I’ve been teaching myself Python this summer, to support some of the things I need to do for my product. And while much of my learning experience conformed to the stereotypes about developers (cough Google cough StackOverflow), there have still been a few useful things I’ve learned along the way that were worth linking and writing down.
Maybe the most useful things I learned were at the humble shell. Here’s a few things I picked up and how I applied them:
Updating the path in MacOS Catalina – after installing a newer Python version, I couldn’t figure out why pip and other commands weren’t working. Path update to the rescue! Adding the directory where the Python install places the unversioned symlinks did the trick.
Recursively zipping only certain files in a directory – Let’s say you have a code scanner in the cloud and you want to feed it all the code, but none of the git history, media and other fun stuff in the directory. This command to the rescue! And ultimate that led me to…
zsh functions – shell aliases on steroids! These little command shortcuts are tasty and addictive. Here was my zip function:
I’m not convinced that Diablo II wasn’t made for these times.
I started re-playing the original Diablo, thanks to the open source program Devilution, about three weeks ago. I made it all the way through and thought, what’s next? Do I re-play on a higher difficulty? And I did. But after two run-throughs, I was bored.
I then remembered that, in the box where my original Diablo game disk was, there was a two-CD case, containing my Diablo II disks, and, importantly, with the license code on the front.
Turns out that Blizzard will allow you to convert the old pre-download license code to a new modern license code that will allow you to play older games as fresh downloads. And that the Diablo II codebase still works on all Mac OS versions up to (and not including) Catalina. And that I still have one Mac running Mojave.
So I’m now about ten days into Diablo II. I’m partway through Act III, playing with an Amazon who’s pretty good with a bow and OK with a sword. I die a lot; I once had to spend all day getting killed over and over again in the Act II finale by Duriel before I wore him down enough to destroy him. (Amazons don’t do well against Duriel, but I beat him without hiring a mercenary, the old fashioned way: by dying a lot.)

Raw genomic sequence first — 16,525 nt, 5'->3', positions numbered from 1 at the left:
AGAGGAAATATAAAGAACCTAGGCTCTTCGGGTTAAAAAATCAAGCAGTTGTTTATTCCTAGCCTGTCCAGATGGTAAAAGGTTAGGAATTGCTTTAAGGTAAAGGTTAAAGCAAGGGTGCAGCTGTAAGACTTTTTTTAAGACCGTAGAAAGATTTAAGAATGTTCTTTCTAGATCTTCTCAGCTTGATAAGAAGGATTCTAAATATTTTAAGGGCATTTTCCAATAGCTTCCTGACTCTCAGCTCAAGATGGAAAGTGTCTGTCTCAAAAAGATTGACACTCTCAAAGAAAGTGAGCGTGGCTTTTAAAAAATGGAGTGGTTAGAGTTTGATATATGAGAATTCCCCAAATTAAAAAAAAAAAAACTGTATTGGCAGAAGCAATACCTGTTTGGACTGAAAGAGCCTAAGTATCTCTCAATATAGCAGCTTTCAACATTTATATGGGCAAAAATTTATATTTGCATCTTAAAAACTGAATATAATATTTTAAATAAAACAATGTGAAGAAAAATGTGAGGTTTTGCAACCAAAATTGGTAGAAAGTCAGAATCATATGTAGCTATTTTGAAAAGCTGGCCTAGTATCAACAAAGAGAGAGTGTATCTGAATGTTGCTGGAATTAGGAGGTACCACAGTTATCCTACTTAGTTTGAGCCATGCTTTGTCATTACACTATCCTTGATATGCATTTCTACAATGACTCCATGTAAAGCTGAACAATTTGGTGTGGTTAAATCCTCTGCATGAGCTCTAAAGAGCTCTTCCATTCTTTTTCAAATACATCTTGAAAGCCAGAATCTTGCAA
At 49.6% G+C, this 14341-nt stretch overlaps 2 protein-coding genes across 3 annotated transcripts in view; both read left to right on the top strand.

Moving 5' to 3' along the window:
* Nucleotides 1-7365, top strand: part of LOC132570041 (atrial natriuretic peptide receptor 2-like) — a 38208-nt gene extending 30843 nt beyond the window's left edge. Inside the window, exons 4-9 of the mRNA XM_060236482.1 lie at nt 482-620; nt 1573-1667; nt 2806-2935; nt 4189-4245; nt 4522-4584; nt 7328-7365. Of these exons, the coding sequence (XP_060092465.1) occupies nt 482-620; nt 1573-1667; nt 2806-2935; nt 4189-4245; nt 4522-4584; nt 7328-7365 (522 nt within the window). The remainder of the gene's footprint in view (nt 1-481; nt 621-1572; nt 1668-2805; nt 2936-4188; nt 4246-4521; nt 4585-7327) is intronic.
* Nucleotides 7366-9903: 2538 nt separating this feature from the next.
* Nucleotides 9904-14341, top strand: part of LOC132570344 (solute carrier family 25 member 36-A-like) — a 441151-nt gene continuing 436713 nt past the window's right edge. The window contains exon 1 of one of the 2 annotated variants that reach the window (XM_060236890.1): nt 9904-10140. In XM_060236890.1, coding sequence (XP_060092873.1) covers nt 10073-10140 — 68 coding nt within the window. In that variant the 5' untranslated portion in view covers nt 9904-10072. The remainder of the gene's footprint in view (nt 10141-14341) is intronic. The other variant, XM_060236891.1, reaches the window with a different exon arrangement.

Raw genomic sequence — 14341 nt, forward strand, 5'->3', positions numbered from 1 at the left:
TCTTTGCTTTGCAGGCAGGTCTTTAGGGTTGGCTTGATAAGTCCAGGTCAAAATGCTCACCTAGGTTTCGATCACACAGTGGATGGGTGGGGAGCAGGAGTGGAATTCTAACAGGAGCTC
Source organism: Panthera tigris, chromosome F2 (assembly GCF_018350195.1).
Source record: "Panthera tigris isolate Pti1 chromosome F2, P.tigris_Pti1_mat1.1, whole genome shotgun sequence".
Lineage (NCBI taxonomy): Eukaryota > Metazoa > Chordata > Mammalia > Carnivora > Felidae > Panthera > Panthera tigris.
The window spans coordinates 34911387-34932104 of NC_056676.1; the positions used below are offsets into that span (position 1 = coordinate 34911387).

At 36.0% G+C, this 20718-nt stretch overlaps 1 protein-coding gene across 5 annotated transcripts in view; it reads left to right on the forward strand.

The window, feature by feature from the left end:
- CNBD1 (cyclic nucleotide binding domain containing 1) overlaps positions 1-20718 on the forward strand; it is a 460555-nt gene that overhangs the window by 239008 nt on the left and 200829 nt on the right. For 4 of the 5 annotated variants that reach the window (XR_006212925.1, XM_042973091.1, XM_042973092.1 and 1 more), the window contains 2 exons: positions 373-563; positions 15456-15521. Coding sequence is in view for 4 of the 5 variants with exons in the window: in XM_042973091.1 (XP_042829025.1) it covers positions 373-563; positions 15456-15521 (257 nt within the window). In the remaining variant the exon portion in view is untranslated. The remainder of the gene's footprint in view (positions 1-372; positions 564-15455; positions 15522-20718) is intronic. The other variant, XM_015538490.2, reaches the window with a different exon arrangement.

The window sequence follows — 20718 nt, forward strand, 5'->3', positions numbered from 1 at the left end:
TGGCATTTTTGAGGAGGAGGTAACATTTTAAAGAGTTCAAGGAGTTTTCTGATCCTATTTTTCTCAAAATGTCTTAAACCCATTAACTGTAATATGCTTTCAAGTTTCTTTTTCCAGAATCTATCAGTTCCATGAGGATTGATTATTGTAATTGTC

And it’s amazing. The game ticks all the right boxes for my brain chemistry: sometimes exciting but basically mindless, never ending, just frustrating enough.
But I’m eager to get to the end of it. Because it turns out that in these days, while I have a lot of aggravation to get out, I also don’t have a lot of spare brain cycles. It would be nice to get those back.
If you’re like me and staying home is starting to get tedious, you could do worse than checking out DevilutionX. It’s an emulator for the original Diablo game engine, so all you need is the data file from your CD and you too can get lost for hours. I’ve been playing it on the Mac, but there’s apparently a version for Android, Linux, Windows, and even the Switch.
It’s a sign of how incredibly high our boredom levels are that we bought a Nintendo Switch this past week. It arrived yesterday and we hooked it up. Of course the games we ordered won’t come until later this week, but we checked out the online store and there it was.
“What’s the ‘Untitled Goose Game’?” Lisa asked.
I explained about how the mission of the goose is to be as obnoxious as possible to the people of the village.
“Get it,” she said.
After playing it for a while — and having The Boy play it — I ended up buying a copy for our Mac too. There’s something about being a butthead goose that is amazingly satisfying.
Boston Globe: Boston Public Library asks for help in transcribing abolitionist letters. William Lloyd Garrison’s letters are among the more frequently consulted collections in the Boston Public Library; this project seeks to make them accessible and searchable over the web. This is a rare opportunity, in this world of Google Books and OCR, to help to digitize an asset the old fashioned way. You can sign up to help at antislaverymanuscripts.org. The effort uses the new-to-me Zooniverse platform, which enforces not just crowd sourcing but also crowd-correction: no transcription is accepted unless three volunteers provide the same transcription.
I did a bit of book transcription when I had my first Internet-facing job in 1994, as an undergraduate in the Electronic Text Center at the University of Virginia (now absorbed into the Institute for Advanced Technology in the Humanities), but most of what I worked on was marking up and correcting texts transcribed by volunteers at Project Gutenberg. Crowdsourcing digitization goes way back.
I started my kids on Super Mario Brothers, which we own in emulation on the Wii (the only game console I own). I’m still trying to teach my son which way to hold the Wiimote to play the game, but my daughter is pretty conversant already with the game. So I can already tell I need to practice if I want to stay ahead of them.
Super Mario HTML5 looks like a pretty good way to do that while I’m away from the Wii. The gameplay is pretty close, at least for the two levels I’ve played so far, with the exception that the sky and ground expand to fill the browser window.
Why? Because it’s happened before, twice, and because I can’t believe the borg-that-is-Disney would voluntarily let go of the opportunity to monopolize the monetization of its collective intellectual property without a fight.
I might be wrong about this, and it’s possible that their ongoing absorption of Lucasfilm, Marvel, and other entertainment properties are a way to diversify so that they can survive losing exclusivity over some of their earliest art. But I’m not holding my breath, until I see Disney swear that they aren’t going to lobby for another round of copyright exclusions.